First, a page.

Then you can type this procedure into a module in your VBA Environment.
Public Sub SendSimpleCDOMail() Dim mail As CDO.MESSAGE Dim config As CDO.Configuration Set mail = CreateObject("CDO.Message") Set config = CreateObject("CDO.Configuration") config.Fields(cdoSendUsingMethod).Value = cdoSendUsingPort config.Fields(cdoSMTPServer).Value = "mail.mycompany.invalid" config.Fields(cdoSMTPServerPort).Value = 25 config.Fields.Update Set mail.Configuration = config With mail .To = "email@example.com" .From = "firstname.lastname@example.org" .Subject = "First email with CDO" .TextBody = "This is the body of the first plain text email with CDO." .AddAttachment "C:\path\to\a\file.dat" .Send End With Set config = Nothing Set mail = Nothing End Sub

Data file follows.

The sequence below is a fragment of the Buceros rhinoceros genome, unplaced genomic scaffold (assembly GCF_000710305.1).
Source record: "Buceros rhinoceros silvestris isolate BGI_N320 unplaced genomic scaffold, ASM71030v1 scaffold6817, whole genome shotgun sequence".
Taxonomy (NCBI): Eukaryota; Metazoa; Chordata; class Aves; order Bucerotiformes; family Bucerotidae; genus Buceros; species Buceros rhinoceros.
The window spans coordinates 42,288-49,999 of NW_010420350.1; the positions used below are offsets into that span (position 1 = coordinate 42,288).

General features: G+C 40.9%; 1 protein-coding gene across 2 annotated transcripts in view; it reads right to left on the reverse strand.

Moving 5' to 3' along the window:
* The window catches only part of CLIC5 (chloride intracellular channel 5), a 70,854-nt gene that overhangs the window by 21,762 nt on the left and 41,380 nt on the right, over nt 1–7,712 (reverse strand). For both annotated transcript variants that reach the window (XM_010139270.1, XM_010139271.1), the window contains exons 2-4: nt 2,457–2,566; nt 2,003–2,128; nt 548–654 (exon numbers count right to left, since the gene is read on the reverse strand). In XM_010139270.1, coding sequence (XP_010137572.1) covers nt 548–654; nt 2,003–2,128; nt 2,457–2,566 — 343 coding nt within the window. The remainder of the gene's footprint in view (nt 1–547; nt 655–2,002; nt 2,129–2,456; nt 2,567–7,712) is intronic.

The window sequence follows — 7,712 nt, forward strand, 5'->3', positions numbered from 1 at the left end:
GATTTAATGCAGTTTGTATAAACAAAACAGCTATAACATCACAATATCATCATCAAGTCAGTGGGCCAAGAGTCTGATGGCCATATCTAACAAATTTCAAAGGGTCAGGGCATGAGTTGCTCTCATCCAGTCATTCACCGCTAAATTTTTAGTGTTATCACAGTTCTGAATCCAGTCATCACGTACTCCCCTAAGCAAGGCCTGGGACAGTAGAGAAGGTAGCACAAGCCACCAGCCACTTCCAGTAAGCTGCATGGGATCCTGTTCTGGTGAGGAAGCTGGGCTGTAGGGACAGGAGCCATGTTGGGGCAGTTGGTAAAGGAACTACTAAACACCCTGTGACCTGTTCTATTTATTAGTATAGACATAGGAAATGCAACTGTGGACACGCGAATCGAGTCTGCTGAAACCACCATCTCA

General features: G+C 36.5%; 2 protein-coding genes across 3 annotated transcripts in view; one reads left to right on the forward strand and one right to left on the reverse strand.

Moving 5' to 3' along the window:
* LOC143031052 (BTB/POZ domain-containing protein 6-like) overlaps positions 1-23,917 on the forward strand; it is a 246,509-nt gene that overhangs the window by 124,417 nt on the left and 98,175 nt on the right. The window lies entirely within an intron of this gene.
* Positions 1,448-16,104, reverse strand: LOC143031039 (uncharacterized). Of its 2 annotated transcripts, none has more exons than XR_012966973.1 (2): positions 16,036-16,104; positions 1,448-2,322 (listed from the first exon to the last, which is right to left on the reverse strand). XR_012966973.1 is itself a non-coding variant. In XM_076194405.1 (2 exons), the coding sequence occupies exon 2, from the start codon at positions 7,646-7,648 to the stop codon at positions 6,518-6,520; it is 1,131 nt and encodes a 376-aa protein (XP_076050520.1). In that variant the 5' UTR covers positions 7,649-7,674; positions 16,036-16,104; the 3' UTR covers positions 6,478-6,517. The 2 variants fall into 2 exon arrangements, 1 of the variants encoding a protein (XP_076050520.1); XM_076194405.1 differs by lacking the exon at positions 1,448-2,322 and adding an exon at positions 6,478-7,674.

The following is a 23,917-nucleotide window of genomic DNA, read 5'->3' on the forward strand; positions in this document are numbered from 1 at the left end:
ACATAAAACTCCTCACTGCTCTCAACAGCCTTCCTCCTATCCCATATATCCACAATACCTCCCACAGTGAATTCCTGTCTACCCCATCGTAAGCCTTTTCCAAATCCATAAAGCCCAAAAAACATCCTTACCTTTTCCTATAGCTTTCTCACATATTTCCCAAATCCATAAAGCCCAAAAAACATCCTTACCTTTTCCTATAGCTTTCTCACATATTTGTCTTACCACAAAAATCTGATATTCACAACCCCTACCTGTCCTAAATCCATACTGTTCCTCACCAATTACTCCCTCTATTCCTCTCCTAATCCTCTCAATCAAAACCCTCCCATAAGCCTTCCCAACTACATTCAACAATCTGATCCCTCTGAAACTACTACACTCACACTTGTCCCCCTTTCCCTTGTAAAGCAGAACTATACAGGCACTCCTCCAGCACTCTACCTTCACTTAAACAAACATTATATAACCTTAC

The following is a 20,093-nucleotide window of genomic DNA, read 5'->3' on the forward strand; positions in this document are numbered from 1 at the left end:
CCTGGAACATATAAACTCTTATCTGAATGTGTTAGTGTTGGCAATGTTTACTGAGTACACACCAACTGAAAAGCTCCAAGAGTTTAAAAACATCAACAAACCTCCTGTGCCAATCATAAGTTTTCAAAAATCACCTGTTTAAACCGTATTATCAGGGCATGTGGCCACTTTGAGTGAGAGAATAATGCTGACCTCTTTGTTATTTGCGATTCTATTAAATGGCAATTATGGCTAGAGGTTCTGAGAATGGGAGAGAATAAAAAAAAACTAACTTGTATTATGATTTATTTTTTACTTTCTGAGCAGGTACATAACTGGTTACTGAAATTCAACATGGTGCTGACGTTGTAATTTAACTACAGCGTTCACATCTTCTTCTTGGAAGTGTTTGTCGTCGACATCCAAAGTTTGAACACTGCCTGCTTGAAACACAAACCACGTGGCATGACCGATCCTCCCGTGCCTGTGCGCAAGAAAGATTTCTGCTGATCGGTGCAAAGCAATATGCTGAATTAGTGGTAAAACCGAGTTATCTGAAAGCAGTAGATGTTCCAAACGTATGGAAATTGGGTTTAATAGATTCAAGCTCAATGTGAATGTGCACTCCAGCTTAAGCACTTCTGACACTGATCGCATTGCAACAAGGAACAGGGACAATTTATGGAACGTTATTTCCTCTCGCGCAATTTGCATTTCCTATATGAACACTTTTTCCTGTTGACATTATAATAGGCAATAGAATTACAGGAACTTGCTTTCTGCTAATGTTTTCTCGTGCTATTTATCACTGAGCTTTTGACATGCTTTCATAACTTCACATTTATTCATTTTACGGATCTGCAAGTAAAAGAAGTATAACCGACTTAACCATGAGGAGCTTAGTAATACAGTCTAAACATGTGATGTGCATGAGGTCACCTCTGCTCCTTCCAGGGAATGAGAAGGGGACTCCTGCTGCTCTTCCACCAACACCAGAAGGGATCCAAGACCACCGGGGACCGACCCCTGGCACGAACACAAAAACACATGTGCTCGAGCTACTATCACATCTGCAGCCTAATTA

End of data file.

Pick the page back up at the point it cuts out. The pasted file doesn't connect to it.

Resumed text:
Of course you should update all the values representing the mail sever name, the email addresses and the file name to the attachment with values that are valid in your environment. If you don’t want to send an attachment right now, you can comment that line out.
While doing this, you will probably recognize the (minor) problem associated with that. – You need to know the mail server name that the user of your application is going to use.
Now as you adjusted those values, try to send an email with this code. – Does it work?
You should not be too surprised if a runtime error occurs at the call to the Send method. An error message similar to this one might appear.
The server rejected the sender address. The server response was: 530 Authentication required
This means your mail server refuses to deliver the email you were trying to send. And this is actually a good thing. Your mail server does not allow just anyone to send emails to prevent Spam.
To authenticate us at the mail server, we need to supply our credentials. This is simple to do, we just need to add these three lines to the code to set the username and the password for the mail server.